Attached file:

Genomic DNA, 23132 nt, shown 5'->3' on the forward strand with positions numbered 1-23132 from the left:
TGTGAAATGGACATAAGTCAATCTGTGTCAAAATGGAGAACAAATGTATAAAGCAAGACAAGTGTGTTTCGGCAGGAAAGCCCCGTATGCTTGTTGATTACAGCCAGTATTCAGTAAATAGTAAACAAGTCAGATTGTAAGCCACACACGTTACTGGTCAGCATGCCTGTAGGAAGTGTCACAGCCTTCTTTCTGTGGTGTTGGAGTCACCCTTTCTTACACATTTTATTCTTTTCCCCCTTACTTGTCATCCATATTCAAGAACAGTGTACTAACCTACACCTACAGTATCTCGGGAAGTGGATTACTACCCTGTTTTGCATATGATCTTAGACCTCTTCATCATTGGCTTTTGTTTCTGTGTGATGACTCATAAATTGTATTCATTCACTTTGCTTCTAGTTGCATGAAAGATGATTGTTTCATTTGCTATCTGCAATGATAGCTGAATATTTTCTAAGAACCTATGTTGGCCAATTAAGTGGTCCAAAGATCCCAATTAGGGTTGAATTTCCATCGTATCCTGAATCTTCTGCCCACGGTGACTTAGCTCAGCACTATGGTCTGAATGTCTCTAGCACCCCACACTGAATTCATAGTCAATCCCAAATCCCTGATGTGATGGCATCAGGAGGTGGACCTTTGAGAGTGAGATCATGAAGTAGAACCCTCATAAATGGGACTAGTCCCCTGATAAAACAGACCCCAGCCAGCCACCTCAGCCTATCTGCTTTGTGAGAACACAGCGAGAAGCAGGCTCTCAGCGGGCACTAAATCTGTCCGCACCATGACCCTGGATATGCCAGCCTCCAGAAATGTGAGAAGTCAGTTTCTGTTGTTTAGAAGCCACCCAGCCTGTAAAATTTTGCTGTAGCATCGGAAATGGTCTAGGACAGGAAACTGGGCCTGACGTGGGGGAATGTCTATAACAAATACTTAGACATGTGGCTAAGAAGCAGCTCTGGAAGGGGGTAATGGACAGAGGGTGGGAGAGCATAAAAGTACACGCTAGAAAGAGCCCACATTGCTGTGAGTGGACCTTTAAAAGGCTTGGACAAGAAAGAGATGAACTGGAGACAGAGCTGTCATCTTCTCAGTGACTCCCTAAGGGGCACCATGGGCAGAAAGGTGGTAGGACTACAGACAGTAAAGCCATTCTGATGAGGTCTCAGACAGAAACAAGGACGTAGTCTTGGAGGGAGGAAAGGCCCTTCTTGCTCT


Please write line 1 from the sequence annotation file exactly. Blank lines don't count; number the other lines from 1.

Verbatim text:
Genomic DNA, 23132 nt, shown 5'->3' on the forward strand with positions numbered 1-23132 from the left: